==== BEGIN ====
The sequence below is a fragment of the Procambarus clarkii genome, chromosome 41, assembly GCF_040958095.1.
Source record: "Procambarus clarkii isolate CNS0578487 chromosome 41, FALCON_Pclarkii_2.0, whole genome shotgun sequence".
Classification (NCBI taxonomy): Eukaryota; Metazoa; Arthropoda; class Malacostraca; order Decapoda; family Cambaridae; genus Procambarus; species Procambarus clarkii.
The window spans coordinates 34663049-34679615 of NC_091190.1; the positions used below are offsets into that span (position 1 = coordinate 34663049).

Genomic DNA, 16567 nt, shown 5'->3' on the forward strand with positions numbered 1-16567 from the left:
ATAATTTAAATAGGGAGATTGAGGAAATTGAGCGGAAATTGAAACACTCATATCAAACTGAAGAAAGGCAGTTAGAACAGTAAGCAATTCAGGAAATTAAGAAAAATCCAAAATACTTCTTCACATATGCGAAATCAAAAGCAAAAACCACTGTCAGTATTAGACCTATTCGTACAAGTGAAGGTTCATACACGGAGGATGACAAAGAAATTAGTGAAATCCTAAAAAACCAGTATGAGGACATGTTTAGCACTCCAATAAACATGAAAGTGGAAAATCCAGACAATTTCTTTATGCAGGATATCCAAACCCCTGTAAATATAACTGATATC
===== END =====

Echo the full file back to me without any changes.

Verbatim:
The sequence below is a fragment of the Procambarus clarkii genome, chromosome 41, assembly GCF_040958095.1.
Source record: "Procambarus clarkii isolate CNS0578487 chromosome 41, FALCON_Pclarkii_2.0, whole genome shotgun sequence".
Classification (NCBI taxonomy): Eukaryota; Metazoa; Arthropoda; class Malacostraca; order Decapoda; family Cambaridae; genus Procambarus; species Procambarus clarkii.
The window spans coordinates 34663049-34679615 of NC_091190.1; the positions used below are offsets into that span (position 1 = coordinate 34663049).

Genomic DNA, 16567 nt, shown 5'->3' on the forward strand with positions numbered 1-16567 from the left:
ATAATTTAAATAGGGAGATTGAGGAAATTGAGCGGAAATTGAAACACTCATATCAAACTGAAGAAAGGCAGTTAGAACAGTAAGCAATTCAGGAAATTAAGAAAAATCCAAAATACTTCTTCACATATGCGAAATCAAAAGCAAAAACCACTGTCAGTATTAGACCTATTCGTACAAGTGAAGGTTCATACACGGAGGATGACAAAGAAATTAGTGAAATCCTAAAAAACCAGTATGAGGACATGTTTAGCACTCCAATAAACATGAAAGTGGAAAATCCAGACAATTTCTTTATGCAGGATATCCAAACCCCTGTAAATATAACTGATATC